While most people were out enjoying the best weather we’ve had on a Sunday since last year, I was busy at work. I starred in a commercial for Android. It will air during the upcoming Google I/O 2018 conference. According to their website, this event ”brings together developers from around the globe for an immersive experience focused on exploring the next generation of tech.” It’s Android’s ten year anniversary, as well, so it’s quite a big deal. They needed a big name to headline their commercial – enter yours truly. I arrive in Queens bright and early at noon (I’m not a morning person). I take the twerp with me in case I should need a body double. It’s a good thing I do, too, because right off the bat he has to stand in for me for camera framing and lighting. I stay in the comfort of our truck meanwhile, doing my meditation exercises. I need to center myself before getting into character.
Rodney takes this opportunity to schmooze the ladies and chat up the director. He makes friends everywhere he goes, he’s annoying that way. With cameras positioned and lighting just right I step onto the set. Picture this; a 2015 Beverly Hills inspired, slate and limestone, 10,000 square foot mansion. A modern, gated estate featuring a ball room with twelve-foot ceilings, seven generously sized bedrooms, eleven mosaic tiled bathrooms, a great room with two marble fireplaces, four art gallery reception halls, a billiard room…too many rooms to mention, really. The word “palatial” comes to mind as you step into the dual staircase foyer with handcrafted moldings and trim.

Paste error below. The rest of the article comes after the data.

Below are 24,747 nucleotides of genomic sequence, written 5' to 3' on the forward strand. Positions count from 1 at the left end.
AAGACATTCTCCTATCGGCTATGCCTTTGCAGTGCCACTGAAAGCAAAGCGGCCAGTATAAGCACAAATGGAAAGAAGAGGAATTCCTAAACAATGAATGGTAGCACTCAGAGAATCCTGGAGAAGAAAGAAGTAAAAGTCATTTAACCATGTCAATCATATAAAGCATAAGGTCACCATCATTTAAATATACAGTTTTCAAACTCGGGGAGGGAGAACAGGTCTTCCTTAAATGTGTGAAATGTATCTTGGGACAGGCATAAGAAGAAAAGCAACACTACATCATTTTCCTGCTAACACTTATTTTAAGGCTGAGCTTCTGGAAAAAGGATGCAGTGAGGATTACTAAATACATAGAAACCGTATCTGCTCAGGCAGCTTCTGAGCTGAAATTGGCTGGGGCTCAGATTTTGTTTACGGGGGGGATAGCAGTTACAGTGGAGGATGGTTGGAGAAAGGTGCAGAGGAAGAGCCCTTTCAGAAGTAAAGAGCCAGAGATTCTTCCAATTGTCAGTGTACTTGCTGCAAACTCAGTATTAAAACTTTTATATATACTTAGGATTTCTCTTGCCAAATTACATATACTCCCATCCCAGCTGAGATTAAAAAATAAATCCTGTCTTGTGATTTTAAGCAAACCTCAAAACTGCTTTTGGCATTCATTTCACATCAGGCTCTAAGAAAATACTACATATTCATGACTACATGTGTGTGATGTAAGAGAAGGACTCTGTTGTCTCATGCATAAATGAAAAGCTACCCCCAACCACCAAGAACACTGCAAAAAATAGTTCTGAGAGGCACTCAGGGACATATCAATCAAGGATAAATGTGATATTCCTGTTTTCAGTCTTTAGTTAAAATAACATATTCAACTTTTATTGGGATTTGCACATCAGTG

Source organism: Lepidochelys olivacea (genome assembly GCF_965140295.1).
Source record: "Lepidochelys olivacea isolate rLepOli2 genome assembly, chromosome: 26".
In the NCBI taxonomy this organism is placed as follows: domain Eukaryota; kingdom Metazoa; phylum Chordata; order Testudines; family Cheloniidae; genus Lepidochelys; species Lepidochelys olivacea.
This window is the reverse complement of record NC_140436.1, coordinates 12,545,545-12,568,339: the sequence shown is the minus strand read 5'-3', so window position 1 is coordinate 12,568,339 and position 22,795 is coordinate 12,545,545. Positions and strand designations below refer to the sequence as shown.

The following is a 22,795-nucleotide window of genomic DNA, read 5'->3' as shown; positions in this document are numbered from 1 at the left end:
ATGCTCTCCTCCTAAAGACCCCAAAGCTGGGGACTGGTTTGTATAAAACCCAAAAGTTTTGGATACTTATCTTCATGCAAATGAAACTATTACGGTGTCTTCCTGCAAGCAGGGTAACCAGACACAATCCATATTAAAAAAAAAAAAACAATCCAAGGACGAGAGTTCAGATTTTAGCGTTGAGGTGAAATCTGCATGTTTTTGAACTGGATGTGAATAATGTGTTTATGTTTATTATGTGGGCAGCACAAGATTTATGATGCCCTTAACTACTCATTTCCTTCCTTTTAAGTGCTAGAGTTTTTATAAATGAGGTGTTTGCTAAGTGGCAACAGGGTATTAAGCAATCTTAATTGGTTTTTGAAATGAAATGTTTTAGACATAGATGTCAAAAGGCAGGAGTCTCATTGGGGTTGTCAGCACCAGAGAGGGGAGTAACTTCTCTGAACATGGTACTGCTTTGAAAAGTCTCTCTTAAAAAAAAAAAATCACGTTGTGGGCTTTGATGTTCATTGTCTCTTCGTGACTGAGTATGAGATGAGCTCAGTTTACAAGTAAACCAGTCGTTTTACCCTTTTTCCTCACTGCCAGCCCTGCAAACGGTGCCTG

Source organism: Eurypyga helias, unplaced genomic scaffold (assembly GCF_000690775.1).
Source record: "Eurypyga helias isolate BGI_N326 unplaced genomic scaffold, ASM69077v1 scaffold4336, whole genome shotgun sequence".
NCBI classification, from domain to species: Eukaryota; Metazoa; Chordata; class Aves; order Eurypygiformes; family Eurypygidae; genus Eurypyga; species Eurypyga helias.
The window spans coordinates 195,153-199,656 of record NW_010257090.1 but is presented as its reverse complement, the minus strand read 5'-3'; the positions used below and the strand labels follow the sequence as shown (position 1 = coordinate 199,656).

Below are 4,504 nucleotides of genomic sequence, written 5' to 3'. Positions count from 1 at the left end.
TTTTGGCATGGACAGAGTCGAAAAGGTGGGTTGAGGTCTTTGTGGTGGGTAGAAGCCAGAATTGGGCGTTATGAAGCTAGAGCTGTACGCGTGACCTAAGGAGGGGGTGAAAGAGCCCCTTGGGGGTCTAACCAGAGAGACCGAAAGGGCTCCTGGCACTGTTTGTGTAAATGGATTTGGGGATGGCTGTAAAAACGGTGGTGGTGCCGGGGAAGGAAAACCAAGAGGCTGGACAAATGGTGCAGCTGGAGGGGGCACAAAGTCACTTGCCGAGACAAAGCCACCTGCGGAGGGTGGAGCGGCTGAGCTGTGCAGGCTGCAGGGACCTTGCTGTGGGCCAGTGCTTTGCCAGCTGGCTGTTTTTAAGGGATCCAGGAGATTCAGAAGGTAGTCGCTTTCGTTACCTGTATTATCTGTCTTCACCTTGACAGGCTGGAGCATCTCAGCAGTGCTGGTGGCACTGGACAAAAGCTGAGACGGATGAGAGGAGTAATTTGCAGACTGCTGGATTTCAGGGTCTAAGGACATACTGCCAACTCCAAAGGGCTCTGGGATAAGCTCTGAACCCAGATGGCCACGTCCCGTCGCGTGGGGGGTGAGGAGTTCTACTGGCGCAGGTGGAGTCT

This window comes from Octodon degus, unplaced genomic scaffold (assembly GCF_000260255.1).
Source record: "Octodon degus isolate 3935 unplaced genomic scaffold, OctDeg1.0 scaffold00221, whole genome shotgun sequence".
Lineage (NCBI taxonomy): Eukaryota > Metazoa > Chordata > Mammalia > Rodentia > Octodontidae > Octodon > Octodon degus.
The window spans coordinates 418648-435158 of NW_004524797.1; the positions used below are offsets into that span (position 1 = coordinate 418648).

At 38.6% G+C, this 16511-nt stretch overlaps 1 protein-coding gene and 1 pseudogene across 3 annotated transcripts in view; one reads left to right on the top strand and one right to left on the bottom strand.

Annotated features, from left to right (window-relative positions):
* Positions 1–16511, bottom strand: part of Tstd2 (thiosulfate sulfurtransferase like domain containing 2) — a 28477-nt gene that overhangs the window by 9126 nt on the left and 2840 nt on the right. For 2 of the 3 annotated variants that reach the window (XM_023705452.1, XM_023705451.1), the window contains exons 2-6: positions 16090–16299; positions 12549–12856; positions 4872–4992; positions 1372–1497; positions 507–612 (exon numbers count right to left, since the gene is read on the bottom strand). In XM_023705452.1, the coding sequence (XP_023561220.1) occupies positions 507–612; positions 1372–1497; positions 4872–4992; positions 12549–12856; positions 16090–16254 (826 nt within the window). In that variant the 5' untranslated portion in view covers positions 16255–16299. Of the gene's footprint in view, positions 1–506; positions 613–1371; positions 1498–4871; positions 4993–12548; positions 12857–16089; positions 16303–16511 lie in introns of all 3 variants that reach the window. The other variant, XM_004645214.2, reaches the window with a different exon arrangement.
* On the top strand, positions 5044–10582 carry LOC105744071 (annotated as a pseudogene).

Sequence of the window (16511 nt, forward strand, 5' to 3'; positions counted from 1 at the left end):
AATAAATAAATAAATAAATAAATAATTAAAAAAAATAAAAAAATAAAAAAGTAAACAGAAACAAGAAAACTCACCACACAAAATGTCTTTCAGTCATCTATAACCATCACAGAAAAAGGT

No expense has been spared. Now remove that image from your mind and picture a 1950s house that realtors would kindly describe as “charming” or, even worse, “cozy”. Yes, this is the house I step into. The scene calls for close ups of me doing various tricks. During some of the tricks, the camera is about six inches from my nose. I’m nothing if not tolerant and am unfazed by the proximity of the lens. I make sure to keep my face turned just right so that it captures my good side. I sit, stand, dance, beg, wave, speak, put my chin down, bring it back up, speak, chin down, head up, speak, chin— you get the picture. I do all this while facing a television set, which will presumably be airing something interesting. I work non-stop for over an hour. Everyone is impressed by the ease and speed with which I perform my tricks when asked to. I’ve got to be honest, I enjoy the “ohhhs and ahhhs” I hear from the crew.
Once we’re finished inside, we step outside for some natural light shots. I have a moment of panic wondering if the makeup I’m wearing will photograph well outside, then relax as I remember that I’m a dog and don’t wear makeup (yay, me!). Outside, the camera is again placed half a foot from the tip of my nose. I am asked to look into the lens, which I do willingly. Squirrel! Mom chastises me and reminds me to look into the lens. I begrudgingly comply. The director would like ten uninterrupted seconds of this. I try, I really do, but a bird flies by and I am compelled to watch this majestic creature. I am again directed to look into the camera. Butterfly! In the end, they’re lucky if they get maybe seven or eight seconds of eye contact. Hey, have you ever tried to stare at an inanimate object for ten seconds? Yawn.
They wrap me and I head for the truck. Don’t worry, “wrap” is entertainment talk for “finish”. They don’t actually cover me in wrapping paper. Dad opens the door. In I jump and we head home. I am comforted by the thought of the spectacular job I’ve done. If you’d like to see the finished product, Google me.